Alfred P. Sloan’s actions at General Motors illustrate how this process works in situations of conflict. The time was the early 1920s when Ford Motor Company still dominated the automobile industry using, as did General Motors, the conventional water-cooled engine. With the full backing of Pierre du Pont, Charles Kettering dedicated himself to the design of an air-cooled copper engine, which, if successful, would be a great technical and marketing coup for GM. Kettering believed in his product, but the manufacturing division heads opposed the new design on two grounds: first, it was technically unreliable, and second, the corporation was putting all its eggs in one basket by investing in a new product instead of attending to the current marketing situation. In the summer of 1923, after a series of false starts and after its decision to recall the copper engine Chevrolets from dealers and customers, GM management scrapped the project. When it dawned on Kettering that the company had rejected the engine, he was deeply discouraged and wrote to Sloan that, without unless the project were saved, he would leave the company. Alfred Sloan was all too aware that Kettering was unhappy and indeed intended to leave General Motors. Sloan was also aware that, while the manufacturing divisions strongly opposed the new engine, Pierre du Pont supported Kettering. Further, Sloan had himself gone on record in a letter to Kettering less than two years earlier expressing full confidence in him. The problem Sloan had was how to make his decision stick, keep Kettering in the organization (he was much too valuable to lose), avoid alienating du Pont, and encourage the division heads to continue developing product lines using conventional water-cooled engines. Sloan’s actions in the face of this conflict reveal much about how managers work. First, he tried to reassure Kettering by presenting the problem in a very ambiguous fashion, suggesting that he and the executive committee sided with Kettering, but that it would not be practical to force the divisions to do what they were opposed to. He presented the problem as being a question of the people, not the product. Second, he proposed to reorganize around the problem by consolidating all functions in a new division that would be responsible for the design, production, and marketing of the new engine. This solution appeared as ambiguous as his efforts to placate Kettering. Sloan wrote: “My plan was to create an independent pilot operation under the sole jurisdiction of Mr. Kettering, a kind of copper-cooled car division. Mr. Kettering would designate his own chief engineer and his production staff to solve the technical problems of manufacture.” Sloan did not discuss the practical value of this solution, which included saddling an inventor with management responsibility, but in effect, he used this plan to limit his conflict with Pierre du Pont. Essentially, the managerial solution that Sloan arranged limited the options available to others. The structural solution narrowed choices, even limiting emotional reactions to the point where the key people could do nothing but go along. It allowed Sloan to say in his memorandum to du Pont, “We have discussed the matter with Mr. Kettering at some length this morning, and he agrees with us absolutely on every point we made. He appears to receive the suggestion enthusiastically and has every confidence that it can be put across along these lines.”4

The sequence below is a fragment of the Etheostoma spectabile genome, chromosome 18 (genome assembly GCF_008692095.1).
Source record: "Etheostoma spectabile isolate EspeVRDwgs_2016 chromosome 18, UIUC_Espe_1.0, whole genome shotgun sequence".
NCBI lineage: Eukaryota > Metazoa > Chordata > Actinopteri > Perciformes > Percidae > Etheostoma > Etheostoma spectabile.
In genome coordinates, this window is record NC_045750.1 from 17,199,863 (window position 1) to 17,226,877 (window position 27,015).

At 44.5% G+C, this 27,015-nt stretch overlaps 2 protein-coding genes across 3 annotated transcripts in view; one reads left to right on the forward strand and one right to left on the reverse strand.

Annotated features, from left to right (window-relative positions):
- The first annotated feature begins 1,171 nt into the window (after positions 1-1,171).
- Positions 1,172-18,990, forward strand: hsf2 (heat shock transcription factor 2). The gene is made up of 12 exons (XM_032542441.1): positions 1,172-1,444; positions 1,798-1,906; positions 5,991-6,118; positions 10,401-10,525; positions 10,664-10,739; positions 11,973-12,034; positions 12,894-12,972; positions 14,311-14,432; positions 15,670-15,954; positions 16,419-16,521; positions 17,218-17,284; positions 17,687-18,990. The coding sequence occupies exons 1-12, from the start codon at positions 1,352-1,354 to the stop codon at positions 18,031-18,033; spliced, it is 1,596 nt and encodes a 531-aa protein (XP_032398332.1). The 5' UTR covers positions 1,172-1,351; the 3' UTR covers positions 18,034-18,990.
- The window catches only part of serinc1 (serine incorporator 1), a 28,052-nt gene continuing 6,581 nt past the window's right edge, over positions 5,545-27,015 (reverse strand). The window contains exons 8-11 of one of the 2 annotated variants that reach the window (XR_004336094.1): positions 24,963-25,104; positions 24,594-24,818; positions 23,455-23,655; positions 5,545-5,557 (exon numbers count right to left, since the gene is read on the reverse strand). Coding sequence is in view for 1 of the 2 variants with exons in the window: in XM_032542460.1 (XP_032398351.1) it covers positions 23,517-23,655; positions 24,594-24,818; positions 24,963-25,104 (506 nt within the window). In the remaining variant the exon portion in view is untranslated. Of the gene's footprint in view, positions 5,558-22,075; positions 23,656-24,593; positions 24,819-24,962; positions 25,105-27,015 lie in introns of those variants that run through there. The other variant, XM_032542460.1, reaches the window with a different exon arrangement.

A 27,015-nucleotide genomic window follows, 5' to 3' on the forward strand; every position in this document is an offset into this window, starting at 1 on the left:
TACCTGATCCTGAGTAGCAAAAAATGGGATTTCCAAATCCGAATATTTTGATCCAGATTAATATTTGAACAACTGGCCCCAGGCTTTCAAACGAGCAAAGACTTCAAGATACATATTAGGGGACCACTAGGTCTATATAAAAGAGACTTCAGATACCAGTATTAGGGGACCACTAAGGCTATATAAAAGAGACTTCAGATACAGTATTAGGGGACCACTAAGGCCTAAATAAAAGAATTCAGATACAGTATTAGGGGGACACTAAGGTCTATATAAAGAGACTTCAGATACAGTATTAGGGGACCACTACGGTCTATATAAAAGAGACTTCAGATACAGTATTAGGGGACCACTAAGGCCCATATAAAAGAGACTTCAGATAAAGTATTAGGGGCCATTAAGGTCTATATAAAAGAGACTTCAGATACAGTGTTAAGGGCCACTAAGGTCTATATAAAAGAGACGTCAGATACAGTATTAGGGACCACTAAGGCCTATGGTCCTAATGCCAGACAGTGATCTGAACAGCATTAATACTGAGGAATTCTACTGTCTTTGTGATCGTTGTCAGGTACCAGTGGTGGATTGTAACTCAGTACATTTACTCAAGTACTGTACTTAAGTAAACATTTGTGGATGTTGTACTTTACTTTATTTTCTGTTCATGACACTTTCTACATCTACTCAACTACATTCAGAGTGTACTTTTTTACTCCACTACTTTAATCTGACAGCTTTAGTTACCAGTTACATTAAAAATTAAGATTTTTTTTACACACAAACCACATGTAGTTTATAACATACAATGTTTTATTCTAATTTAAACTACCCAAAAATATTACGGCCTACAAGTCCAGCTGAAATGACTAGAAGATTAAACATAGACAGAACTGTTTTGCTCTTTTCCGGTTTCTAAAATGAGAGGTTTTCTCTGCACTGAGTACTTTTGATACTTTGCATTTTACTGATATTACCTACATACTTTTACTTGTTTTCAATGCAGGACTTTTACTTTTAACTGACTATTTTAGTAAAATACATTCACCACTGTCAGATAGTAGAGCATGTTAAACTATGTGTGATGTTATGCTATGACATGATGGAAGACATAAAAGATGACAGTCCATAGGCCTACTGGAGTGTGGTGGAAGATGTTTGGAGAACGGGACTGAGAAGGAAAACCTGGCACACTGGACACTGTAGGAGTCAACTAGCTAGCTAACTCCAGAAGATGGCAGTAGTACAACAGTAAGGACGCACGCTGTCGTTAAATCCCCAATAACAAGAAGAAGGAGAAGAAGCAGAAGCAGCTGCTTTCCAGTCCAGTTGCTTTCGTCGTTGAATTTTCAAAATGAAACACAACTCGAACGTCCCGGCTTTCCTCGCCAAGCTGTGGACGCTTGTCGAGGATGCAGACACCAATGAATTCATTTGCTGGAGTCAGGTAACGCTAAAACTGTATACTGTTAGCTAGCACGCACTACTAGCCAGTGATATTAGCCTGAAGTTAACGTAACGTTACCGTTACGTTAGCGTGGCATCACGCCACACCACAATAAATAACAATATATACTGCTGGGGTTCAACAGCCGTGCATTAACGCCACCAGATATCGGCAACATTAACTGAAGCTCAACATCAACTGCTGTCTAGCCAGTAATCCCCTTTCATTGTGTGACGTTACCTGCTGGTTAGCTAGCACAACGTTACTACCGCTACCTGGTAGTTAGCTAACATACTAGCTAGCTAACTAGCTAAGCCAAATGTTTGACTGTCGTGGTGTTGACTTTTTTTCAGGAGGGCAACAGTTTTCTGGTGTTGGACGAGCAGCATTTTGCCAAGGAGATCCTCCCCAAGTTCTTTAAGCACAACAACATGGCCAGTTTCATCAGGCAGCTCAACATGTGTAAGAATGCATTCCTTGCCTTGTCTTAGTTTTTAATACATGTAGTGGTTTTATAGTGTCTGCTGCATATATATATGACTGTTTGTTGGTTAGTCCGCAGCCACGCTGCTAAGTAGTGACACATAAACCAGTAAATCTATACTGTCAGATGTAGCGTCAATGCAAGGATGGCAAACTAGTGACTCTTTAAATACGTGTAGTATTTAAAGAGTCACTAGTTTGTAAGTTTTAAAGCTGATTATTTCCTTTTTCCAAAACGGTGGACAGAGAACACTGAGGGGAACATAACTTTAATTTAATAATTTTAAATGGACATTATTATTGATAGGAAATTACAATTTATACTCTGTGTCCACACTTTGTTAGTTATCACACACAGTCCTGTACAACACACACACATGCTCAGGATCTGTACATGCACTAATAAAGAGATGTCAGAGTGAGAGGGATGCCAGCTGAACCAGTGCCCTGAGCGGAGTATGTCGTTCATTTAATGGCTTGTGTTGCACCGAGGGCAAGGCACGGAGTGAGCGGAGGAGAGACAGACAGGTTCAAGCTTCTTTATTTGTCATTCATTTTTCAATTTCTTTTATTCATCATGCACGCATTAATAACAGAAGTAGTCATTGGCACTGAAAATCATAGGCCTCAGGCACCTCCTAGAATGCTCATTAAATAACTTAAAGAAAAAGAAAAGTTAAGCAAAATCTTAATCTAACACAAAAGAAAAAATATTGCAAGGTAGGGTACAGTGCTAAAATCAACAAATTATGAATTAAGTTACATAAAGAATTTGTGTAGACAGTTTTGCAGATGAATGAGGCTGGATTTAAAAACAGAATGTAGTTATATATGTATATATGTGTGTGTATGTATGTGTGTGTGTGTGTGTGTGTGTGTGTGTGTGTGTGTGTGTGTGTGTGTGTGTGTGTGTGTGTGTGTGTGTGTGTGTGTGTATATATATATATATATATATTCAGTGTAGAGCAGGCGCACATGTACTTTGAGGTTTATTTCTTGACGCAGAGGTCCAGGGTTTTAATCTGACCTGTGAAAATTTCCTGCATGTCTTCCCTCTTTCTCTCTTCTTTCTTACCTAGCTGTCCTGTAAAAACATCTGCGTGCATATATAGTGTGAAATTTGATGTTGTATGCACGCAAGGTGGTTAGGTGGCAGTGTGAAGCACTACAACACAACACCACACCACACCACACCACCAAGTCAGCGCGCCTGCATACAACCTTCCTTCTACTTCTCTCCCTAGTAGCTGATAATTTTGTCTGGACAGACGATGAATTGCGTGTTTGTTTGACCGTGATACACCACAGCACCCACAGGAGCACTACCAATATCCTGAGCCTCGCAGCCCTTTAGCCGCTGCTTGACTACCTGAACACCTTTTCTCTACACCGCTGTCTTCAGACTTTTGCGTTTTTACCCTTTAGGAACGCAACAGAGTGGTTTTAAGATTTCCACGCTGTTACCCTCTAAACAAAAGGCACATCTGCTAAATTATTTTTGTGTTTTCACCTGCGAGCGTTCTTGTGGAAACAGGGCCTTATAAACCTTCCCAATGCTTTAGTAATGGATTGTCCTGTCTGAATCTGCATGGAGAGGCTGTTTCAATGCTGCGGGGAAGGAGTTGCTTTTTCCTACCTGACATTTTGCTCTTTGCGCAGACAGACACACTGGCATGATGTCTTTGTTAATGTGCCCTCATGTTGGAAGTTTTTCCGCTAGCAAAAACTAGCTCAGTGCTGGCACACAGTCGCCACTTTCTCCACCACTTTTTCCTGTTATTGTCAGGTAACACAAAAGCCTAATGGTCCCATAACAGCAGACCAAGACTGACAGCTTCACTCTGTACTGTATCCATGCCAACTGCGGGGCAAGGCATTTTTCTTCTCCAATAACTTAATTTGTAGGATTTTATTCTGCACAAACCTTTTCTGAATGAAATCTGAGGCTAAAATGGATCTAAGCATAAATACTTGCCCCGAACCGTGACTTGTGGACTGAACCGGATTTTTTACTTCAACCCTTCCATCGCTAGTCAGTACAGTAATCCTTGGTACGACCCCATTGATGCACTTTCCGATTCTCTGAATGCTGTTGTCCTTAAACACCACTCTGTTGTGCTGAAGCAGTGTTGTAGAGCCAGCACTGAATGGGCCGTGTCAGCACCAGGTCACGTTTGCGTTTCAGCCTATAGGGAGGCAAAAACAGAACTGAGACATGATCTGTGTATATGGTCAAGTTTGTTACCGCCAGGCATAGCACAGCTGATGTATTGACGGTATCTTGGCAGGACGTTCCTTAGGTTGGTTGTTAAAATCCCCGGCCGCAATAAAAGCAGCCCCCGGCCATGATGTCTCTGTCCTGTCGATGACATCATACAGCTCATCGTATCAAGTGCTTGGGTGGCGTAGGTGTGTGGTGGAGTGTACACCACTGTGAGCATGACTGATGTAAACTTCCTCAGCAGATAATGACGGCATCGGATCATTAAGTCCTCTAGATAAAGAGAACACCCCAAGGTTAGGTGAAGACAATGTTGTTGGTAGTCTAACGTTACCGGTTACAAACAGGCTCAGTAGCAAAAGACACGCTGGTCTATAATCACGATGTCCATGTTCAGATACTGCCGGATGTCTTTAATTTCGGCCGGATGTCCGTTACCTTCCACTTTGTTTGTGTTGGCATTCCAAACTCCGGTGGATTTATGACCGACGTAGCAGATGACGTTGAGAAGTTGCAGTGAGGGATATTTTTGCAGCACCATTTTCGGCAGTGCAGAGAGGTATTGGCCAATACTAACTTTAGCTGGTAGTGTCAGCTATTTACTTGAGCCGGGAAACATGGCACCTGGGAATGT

Sloan placated people who opposed his views by developing a structural solution that appeared to give something but in reality only limited options. He could then authorize the car division’s general manager, with whom he basically agreed, to move quickly in designing water-cooled cars for the immediate market demand. Years later, Sloan wrote, evidently with tongue in cheek, “The copper-cooled car never came up again in a big way. It just died out; I don’t know why.”